Last week it was our wedding anniversary. Ten years, four children, 53 stitches and one migration later, we found ourselves back at the Canberra Hyatt, the hotel where husband and I spent our wedding night.
A decade ago, we arrived there after a seven hour wedding ceremony. Neither of us had eaten all day, our facial muscles had frozen into some kind of smiling rictus and after kissing four hundred of my parents’ closest friends we were both coming out in a rash.
And then of course there was the whole mortifying experience of the trip to the Hyatt itself. My father insisted on driving us because the family astrologer had told him that our marriage had to be consummated by 8pm. No one knew whether this was Colombo time or Canberra time and I really wished they would just stop talking about it. Either way, my father, a man who takes all his duties seriously, sped the entire way to the Hyatt and marched us through an expedited check-in. At 7:50pm, he solemnly shook hands with my husband and then said (a little sheepishly), “OK, I’ve done my job. Now you two go and enjoy yourself.” I desperately wanted the Hyatt to collapse on my head but husband took it like a man, shook my dad’s hand back and said, “Thanks Uncle, we will.”
Ten years later, husband surprised me by booking a room for us at the Hyatt. We arrived, I changed into my favorite John Lewis flannel pyjamas and went to bed. Husband turned on the television and watched the cricket for hours whilst I caught up on 8 months (or is it seven years?) of sleep deprivation. We were briefly interrupted by a waiter bearing a complimentary bottle of sparking wine. Apparently husband had ticked the “Honeymoon” box on the check-in form, as there was no a box for “10 year wedding anniversary” or “14 hour respite from children”. The waiter would have found the eager groom riveted to the Ashes and the blushing bride, dressed and snoring like a grandma.
On our tenth wedding anniversary, husband organised a beautiful hotel room (for him and Alastair Cook); a lovely dinner for him and me; he gave us a 14 hour break from our children which was enough time for him to watch the Ashes, me to get some sleep and both of us to miss them; he let me choose the TV channels (after the cricket was over for the day) because when I go to a hotel all I want to do is watch TV and sleep; he stole everything I requested from the toiletries cart parked outside our door and when he wasn’t watching the Ashes, he spooned me. Me, me, me. This is very important because usually I wake up with one to four little ducklings all demanding to be spooned. I am always the spooner, never the spoonee.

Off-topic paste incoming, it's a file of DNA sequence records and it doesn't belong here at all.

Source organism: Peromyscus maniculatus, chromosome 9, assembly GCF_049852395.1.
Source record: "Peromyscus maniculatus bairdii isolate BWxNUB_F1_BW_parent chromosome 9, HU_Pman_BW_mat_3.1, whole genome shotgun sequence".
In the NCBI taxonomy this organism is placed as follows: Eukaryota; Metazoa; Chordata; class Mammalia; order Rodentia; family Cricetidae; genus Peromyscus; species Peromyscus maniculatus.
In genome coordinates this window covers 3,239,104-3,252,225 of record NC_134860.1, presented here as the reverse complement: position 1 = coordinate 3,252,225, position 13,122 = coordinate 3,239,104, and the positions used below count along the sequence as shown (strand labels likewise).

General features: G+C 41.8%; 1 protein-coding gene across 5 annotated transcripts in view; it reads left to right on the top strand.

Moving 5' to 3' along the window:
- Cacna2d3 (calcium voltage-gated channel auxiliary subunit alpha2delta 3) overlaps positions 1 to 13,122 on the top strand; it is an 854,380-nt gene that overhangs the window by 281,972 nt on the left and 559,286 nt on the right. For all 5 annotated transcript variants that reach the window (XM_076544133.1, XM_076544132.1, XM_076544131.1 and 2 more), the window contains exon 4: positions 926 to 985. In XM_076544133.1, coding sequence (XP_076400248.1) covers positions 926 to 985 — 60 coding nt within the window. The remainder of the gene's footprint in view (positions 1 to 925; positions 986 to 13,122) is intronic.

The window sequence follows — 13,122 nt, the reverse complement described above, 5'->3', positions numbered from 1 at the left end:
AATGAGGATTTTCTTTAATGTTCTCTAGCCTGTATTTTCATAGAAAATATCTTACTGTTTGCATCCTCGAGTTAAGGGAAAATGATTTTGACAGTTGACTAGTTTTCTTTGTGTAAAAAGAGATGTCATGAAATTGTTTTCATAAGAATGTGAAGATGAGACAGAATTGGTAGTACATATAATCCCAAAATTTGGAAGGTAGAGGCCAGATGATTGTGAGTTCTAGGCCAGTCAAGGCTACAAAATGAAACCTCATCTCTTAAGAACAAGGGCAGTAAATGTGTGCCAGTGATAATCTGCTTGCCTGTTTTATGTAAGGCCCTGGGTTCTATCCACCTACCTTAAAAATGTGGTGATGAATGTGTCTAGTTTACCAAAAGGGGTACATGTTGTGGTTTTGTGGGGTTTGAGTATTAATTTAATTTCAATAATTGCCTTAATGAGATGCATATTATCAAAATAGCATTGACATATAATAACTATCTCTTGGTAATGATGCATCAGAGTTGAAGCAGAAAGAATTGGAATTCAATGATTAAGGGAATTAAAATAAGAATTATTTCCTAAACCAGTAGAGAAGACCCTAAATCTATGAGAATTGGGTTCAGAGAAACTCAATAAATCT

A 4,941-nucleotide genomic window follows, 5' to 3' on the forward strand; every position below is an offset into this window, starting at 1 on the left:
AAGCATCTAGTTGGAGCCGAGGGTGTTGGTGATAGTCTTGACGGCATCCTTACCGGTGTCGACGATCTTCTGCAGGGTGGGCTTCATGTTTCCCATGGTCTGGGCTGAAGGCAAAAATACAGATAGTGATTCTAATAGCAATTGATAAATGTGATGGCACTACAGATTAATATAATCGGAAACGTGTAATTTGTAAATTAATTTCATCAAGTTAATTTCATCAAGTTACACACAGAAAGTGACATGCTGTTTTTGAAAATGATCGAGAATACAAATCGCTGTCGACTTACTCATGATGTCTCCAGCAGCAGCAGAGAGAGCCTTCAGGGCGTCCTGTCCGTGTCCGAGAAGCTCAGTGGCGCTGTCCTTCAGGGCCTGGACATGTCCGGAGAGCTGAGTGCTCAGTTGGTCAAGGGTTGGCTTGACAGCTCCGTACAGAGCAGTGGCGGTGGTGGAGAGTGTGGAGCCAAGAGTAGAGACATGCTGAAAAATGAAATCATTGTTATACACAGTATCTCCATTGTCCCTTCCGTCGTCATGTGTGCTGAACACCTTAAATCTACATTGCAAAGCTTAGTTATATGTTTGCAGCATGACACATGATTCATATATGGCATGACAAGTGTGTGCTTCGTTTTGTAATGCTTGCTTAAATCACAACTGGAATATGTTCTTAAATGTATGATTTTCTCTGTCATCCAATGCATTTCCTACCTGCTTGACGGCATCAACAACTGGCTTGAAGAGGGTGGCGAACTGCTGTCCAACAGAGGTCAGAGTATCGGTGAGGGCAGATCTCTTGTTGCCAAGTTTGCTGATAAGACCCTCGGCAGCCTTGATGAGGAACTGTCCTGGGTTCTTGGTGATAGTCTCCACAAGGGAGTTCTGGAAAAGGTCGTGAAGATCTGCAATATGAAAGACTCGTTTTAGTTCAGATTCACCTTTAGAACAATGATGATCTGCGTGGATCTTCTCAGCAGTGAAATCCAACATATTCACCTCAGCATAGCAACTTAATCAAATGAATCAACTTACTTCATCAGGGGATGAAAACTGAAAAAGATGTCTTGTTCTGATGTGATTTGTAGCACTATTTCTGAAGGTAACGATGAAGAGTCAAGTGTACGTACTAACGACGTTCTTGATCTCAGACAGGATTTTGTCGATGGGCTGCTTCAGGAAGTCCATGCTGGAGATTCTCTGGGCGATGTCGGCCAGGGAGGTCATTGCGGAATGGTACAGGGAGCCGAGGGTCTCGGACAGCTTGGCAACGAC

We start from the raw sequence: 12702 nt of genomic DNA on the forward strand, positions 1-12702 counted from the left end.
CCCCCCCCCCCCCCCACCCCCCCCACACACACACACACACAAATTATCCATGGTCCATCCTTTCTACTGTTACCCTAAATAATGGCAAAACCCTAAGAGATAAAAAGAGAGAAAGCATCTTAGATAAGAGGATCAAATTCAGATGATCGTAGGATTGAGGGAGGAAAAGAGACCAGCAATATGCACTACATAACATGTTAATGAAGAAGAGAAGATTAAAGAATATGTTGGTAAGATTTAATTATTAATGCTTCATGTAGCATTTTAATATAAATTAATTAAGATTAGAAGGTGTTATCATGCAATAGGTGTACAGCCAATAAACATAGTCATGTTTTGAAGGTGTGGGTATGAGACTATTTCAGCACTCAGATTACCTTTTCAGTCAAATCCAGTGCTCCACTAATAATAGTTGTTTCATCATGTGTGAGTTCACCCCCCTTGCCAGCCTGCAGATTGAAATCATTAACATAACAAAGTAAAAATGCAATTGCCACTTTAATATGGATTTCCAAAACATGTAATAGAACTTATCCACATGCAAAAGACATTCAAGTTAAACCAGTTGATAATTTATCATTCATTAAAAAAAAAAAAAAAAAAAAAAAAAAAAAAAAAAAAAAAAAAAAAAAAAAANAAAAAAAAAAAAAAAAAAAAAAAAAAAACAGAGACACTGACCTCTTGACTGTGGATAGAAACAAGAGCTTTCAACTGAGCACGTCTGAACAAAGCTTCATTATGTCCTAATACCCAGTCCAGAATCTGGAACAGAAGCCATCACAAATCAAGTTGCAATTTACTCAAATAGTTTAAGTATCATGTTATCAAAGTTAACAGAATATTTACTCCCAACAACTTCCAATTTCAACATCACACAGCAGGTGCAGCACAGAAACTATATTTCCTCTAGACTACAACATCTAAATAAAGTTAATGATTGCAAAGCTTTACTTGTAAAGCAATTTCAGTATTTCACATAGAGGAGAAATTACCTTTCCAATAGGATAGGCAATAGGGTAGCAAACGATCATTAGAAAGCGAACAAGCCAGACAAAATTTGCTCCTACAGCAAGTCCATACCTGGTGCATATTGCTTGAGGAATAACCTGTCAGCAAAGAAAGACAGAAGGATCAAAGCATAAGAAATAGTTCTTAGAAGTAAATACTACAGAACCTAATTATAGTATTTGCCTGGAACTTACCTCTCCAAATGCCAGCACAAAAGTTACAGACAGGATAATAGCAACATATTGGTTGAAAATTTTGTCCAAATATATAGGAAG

Lately Prima has been fretting about marriage – apparently my mother has told her that she has to get married and have at least one child. Husband has a policy when it comes to Prima and discussions about marriage. He goes against his Sri Lankan instinct to tell her what to do and who to marry. It must be hard for him to fight this genetic imperative, but he does it clearly and consistently because he feels it is in her best interests. Personally I think he is wasting an excellent opportunity to brainwash her. I blame his Western liberal education. When this beautiful little girl says in her serious voice with her serious eyes (that look exactly like his own), “What shall I do Daddy? I don’t want to get married.” he tells her that she can do whatever she wants, if she doesn’t want to get married she doesn’t have to, and she can stay with us forever.
After our anniversary celebration of sleep, the Ashes and more TV, husband drove us home. On the way he surprised me again, when he made a detour and took me to the Old Parliament House. It is a stately, beautiful building and I love it because we got married there. Ten years, four children, 53 stitches and one migration ago.
Don’t tell husband, but when Prima asks me about marriage, I break his policy although I do temper my genetic imperative. I tell her she can do whatever she wants, she doesn’t have to get married, but if she does, then it is important to choose carefully, and if she is very lucky she might marry some one wonderful like her father.